How to Create a Morning Stretch Routine
From alleviating strains to increasing flexibility, adding morning stretches to your daily routine can be highly beneficial for your body. You can perform morning stretches from the comfort of your own bed or on a yoga mat—no extra equipment required.
3 Benefits of Morning Stretches
A morning stretch routine can:
Prepare your body for daily motion. Stretching your body can stimulate your muscles, increase your range of motion, and promote blood flow. Releasing tension through stretching can make it easier to use the right muscles during the day, whether you’re planning on lifting dumbbells, moving boxes or heavy items, sitting in an office chair, or performing strenuous exercise programs like yoga or tennis practice.
Alleviate strain from sleeping positions. It’s not uncommon to wake up with a stiff neck or sore shoulder from an uncomfortable night’s rest in an awkward sleep position. Performing a brief morning stretch routine can help relax aches and pains and send necessary blood flow to pinched areas.
Increase long-term flexibility. Over time, consistent, safe morning stretches can increase your long-term flexibility, allowing you to perform deeper stretches and hold stretches longer, both in the morning and during other stretching sessions.
How to Create a Morning Stretch Routine
Here’s a formula for a basic morning stretch routine that you can do after getting out of bed:
Check in with your body. If your muscles feel cold or stiff when you wake up, launching right into a stretching routine can increase your injury risks. Before you start a morning stretch, check in with your body to ensure that you’re feeling warm and loose; if not, move around a bit, perform some deep breathing exercises, or take a quick cardio walk to increase your heart rate and encourage blood flow to your muscles.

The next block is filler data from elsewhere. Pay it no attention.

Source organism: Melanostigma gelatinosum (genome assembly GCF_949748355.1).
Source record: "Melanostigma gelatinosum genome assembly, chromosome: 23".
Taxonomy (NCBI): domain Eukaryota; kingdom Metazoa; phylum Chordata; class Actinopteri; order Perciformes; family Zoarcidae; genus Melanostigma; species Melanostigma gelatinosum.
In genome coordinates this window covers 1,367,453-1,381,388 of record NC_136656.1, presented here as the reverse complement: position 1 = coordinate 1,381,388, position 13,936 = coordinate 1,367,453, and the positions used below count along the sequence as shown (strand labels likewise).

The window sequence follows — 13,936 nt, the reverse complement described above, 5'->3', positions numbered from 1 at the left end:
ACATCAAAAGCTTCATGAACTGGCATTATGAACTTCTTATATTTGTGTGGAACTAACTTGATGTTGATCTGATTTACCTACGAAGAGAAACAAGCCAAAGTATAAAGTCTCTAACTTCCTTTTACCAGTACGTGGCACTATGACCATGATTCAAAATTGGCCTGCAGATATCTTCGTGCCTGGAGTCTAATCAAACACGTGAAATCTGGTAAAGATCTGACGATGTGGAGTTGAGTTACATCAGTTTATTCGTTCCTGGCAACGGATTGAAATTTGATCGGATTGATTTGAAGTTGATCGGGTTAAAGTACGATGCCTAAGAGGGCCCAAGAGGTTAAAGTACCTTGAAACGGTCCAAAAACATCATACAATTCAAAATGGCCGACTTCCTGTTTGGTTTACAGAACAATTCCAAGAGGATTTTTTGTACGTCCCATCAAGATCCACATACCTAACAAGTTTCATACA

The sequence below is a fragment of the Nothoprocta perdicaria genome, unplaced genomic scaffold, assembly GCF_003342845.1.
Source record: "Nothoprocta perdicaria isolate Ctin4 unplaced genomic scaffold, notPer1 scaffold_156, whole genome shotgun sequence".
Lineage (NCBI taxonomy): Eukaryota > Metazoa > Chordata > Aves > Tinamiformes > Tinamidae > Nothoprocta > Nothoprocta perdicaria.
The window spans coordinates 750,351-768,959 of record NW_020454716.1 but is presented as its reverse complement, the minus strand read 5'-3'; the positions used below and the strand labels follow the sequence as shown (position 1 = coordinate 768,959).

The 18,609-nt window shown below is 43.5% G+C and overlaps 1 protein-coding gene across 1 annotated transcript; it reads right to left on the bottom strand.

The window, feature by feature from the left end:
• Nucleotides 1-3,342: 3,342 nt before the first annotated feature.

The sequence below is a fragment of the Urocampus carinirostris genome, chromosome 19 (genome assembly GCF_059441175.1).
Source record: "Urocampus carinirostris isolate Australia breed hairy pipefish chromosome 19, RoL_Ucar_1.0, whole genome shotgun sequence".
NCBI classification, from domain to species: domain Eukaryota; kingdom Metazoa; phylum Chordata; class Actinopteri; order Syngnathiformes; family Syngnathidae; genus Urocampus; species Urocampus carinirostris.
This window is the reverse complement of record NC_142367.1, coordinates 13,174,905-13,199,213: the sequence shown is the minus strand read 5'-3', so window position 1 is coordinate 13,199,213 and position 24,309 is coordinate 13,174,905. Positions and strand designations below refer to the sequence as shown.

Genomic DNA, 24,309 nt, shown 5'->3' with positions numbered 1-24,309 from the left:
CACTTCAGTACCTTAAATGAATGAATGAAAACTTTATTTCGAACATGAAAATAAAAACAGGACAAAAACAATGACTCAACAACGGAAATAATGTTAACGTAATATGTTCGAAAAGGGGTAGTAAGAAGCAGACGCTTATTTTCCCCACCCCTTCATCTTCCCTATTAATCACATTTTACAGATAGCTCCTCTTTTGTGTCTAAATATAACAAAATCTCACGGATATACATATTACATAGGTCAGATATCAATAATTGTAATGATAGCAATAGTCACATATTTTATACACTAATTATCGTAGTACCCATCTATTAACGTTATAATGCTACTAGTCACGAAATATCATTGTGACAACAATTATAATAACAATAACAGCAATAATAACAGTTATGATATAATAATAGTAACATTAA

Start with your spine. Begin with a spine stretch before stretching other muscles. The most common full-body stretch that prioritizes your spine is a simple vertical stretch. To perform a vertical stretch, stand straight with your feet about shoulder-width apart. Slowly lift your arms above your head, reaching for the ceiling. Hold for several deep breaths, then gently tilt your body from side to side. You should feel a vertical stretch in both your upper back (including your shoulder blades and neck) and lower back. Other common spine stretches include neck rolls and shoulder stretches.
Move to your core. A simple core stretch is the trunk twist. To perform the trunk twist, stand straight with your feet about shoulder-width apart, then take a small step forward with your right foot. Next, twist your core to the left and hold for several breaths. Switch sides and repeat with the left foot slightly forward. Other core stretches include the sphinx stretch, lying hip flexor, and leg crossover.
Stretch your legs. After stretching your spine and core, work on your legs by performing a common leg stretch like the knee-to-chest stretch. To perform this stretch, lie on your back with your legs straight about hip-width apart (or with your knees bent and feet flat on the floor). Next, gently raise your right leg until your right knee is at your chest. Hold the knee with both hands, gently pressing it deeper into your chest. Perform the same stretch with your left leg and left knee (or opposite leg, if you started with the left), and repeat several times with each side. The knee-to-chest stretch also stretches your lower back.
Add focused stretches. After you stretch the main muscle groups, you can incorporate smaller stretches that focus on specific muscles or joints that you’ll use throughout the day. Neck stretches, arm stretches, wrist stretches, or ankle stretches are good options to add to a balanced routine.